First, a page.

This *may* not violate TCP (I'm not quite sure), but I'm not enthusiastic 
about the idea. The semantics is significantly more complicated, and it 
requires you to understand whether a higher-order function like forEach is 
catching these exceptions or not. So it becomes an additional part of the 
API of a function. If someone doesn't document what they do with 
BreakException and ContinueException, then writing callbacks you won't 
actually be able to predict what `break` and `continue` will do.
===

What about the exception-less suggestion I put in? It should work in any 
loop construct with lambda-block, even if you must know a little about the 
loop implementation itself. That is, to be able to put:

   continue |expression|;

Who says the block-lambda is being called from a loop at all? Why should 
use-cases that want an early result and completion have to use continue, 
which is for loops?

Worse, this violates TCP. Now you copy and paste this block-lambda code back 
into a block statement to refactor the other direction, and no such "here is 
the completion value, do not flow past this point in the block" semantics 
obtain.


as a statement in lambda block which instructs the lambda-block itself (not 
the outer function) to return the expression? This is the de-facto continue 
semantics (lambda-block, do return a value and the enclosing loop will 
continue to the next iteration (possibly stopping the loop if it chooses not 
to have more iterations)).

No it's not. There is no de-facto continue semantics for block-lambdas 
because they haven't been prototyped. For block statements, no such continue 
semantics exists.


It is not possible to enforce break in the same manner, but for continue, it 
is possible.

It's possible to abuse any existing keyword, but first: why must there be a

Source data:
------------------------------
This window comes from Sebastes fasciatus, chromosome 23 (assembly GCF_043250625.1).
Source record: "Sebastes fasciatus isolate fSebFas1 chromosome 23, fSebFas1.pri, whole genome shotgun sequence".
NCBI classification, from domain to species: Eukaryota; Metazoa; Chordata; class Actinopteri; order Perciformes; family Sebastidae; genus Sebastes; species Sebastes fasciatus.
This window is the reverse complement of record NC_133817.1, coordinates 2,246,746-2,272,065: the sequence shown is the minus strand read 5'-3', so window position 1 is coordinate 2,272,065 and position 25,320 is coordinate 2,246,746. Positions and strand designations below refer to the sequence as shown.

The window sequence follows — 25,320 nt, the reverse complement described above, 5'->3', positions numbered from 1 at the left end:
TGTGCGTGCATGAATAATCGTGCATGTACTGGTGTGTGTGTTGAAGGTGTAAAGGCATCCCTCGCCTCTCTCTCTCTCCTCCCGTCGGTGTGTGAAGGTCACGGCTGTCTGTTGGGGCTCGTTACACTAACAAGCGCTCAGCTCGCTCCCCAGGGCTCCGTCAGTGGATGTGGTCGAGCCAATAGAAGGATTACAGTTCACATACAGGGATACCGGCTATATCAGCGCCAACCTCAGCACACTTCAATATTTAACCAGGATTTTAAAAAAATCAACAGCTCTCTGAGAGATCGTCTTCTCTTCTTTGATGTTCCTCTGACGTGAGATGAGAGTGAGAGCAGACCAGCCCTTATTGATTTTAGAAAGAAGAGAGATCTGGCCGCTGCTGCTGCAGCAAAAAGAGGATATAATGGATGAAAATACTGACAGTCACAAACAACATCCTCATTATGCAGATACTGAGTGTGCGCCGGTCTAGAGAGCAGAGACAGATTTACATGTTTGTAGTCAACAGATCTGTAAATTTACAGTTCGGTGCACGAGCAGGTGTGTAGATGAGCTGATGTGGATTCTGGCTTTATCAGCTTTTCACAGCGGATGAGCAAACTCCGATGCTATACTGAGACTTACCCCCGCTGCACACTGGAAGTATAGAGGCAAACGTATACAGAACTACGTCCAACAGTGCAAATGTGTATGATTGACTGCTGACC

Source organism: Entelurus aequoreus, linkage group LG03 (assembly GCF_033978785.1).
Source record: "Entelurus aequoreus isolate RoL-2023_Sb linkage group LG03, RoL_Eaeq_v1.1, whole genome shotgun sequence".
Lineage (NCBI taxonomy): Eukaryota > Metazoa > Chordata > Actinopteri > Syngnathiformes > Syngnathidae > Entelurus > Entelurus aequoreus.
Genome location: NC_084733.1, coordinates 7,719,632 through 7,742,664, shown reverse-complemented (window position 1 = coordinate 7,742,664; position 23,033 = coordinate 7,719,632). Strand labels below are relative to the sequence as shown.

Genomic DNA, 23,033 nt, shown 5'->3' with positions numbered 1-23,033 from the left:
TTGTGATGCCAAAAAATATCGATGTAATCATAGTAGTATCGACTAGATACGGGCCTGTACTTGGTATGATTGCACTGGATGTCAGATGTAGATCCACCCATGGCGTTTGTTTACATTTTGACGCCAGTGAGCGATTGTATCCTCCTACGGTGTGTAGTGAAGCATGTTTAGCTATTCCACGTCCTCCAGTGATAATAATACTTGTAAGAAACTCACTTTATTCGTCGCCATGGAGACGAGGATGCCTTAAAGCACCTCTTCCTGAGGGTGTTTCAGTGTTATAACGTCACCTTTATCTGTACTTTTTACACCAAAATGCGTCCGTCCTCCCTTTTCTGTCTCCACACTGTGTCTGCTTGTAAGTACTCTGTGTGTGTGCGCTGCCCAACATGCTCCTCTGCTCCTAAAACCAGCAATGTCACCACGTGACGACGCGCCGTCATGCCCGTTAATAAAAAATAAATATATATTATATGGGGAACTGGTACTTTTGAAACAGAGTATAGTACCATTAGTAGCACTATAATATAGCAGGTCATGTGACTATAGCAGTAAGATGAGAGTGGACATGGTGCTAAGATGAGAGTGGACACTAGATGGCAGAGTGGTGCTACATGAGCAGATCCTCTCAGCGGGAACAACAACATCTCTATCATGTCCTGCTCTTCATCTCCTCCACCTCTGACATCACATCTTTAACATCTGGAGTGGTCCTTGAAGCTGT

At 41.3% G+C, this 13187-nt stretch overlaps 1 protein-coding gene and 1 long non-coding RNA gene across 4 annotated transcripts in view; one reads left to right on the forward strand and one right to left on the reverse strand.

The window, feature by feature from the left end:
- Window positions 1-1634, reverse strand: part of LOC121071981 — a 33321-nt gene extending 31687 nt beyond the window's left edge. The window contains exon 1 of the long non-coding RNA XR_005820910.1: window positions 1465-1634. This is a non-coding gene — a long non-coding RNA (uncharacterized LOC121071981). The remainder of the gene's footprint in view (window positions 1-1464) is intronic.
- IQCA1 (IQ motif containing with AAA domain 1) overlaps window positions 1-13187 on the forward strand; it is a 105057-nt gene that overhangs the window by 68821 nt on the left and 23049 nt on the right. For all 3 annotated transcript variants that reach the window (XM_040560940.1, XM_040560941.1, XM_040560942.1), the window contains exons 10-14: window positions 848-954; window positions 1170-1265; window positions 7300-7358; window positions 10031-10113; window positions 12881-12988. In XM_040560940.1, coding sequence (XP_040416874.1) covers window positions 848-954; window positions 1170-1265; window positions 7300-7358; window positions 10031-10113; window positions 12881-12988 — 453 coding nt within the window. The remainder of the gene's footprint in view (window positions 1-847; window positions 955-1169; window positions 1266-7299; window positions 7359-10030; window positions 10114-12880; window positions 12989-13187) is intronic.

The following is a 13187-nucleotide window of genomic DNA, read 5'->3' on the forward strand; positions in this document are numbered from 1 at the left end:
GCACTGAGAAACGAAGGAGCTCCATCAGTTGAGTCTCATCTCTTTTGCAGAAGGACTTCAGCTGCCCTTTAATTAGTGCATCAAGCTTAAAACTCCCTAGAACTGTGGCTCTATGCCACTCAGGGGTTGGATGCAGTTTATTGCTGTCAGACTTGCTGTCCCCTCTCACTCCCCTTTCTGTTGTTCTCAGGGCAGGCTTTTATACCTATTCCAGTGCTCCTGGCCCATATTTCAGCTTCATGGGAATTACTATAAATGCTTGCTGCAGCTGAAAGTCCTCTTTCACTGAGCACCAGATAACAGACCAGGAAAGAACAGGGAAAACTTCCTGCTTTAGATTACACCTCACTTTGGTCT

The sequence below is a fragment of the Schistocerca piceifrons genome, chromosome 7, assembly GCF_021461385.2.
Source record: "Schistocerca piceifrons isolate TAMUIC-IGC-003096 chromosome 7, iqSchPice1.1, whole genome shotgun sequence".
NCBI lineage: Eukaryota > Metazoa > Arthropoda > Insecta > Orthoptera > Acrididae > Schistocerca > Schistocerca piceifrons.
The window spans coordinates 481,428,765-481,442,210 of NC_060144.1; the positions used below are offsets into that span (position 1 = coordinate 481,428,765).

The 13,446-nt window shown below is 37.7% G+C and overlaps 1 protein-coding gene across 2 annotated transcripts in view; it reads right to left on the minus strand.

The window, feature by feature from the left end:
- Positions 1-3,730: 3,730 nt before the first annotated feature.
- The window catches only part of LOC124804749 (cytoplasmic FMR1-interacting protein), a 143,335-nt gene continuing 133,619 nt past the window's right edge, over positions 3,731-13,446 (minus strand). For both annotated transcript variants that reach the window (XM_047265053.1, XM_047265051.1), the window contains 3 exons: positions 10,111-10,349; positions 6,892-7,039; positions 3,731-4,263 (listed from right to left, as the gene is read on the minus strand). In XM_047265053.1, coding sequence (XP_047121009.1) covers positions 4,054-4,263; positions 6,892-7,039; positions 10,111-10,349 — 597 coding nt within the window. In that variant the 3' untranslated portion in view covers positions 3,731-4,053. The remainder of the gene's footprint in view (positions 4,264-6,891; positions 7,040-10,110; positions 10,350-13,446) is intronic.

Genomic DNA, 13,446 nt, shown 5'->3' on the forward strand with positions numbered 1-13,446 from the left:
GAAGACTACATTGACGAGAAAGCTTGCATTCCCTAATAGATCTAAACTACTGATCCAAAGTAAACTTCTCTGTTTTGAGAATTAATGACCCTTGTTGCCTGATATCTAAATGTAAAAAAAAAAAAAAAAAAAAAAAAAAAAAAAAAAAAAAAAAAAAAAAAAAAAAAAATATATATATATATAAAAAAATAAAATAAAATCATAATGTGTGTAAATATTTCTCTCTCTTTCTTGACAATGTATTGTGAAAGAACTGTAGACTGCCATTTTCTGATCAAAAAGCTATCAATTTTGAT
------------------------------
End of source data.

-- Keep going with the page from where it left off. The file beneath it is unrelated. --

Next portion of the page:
new TCP violation? Block-lambda bodies are often expressions, or if 
statements, then short/functional-style statements, not large bodies 
demonstrating early-normal-completion opportunities.

We should not eliminate TCP violations only to add new ones, especially 
without any evidence they're needed and pay their way. Otherwise we'll get 
an infinite regress of TCP-pure-then-add-new-exceptions-and-repeat 
additions.

/be


Herby

-----Pôvodná správa----- From: David Herman
Sent: Saturday, January 14, 2012 6:12 PM
To: Axel Rauschmayer
Cc: Brendan Eich ; es-discuss at mozilla.org
Subject: Re: Block Lambdas: break and continue

On Jan 13, 2012, at 9:04 PM, Axel Rauschmayer wrote:


If I understand your suggestion, you're proposing that non-local break and 
continue should be exposed as standard exceptions, and then implementors of 
loop-like abstractions could choose to catch them. E.g. you could implement 
forEach as:

   Array.prototype.forEach = function(f) {
       for (let i = 0, n = this.length; i < n; i++) {
           try {
               f.call(this, this[i], i);
           } catch (e) {
               if (e instanceof BreakException)
                   break;
               else if (e instanceof ContinueException)
                   continue;
               else
                   throw e;
           }
       }
   };

Whereas a function that does *not* want to expose whether it's using loops 
would simply do nothing with BreakException and ContinueException, and they 
would propagate out and you'd get the lexical scoping semantics. Meanwhile, 
break/continue with an explicit target would never be catch-able.

Did I understand your suggestion correctly?

This *may* not violate TCP (I'm not quite sure), but I'm not enthusiastic 
about the idea. The semantics is significantly more complicated, and it 
requires you to understand whether a higher-order function like forEach is 
catching these exceptions or not. So it becomes an additional part of the 
API of a function. If someone doesn't document what they do with 
BreakException and ContinueException, then writing callbacks you won't 
actually be able to predict what `break` and `continue` will do.

Dave

_______________________________________________
es-discuss mailing list
es-discuss at mozilla.org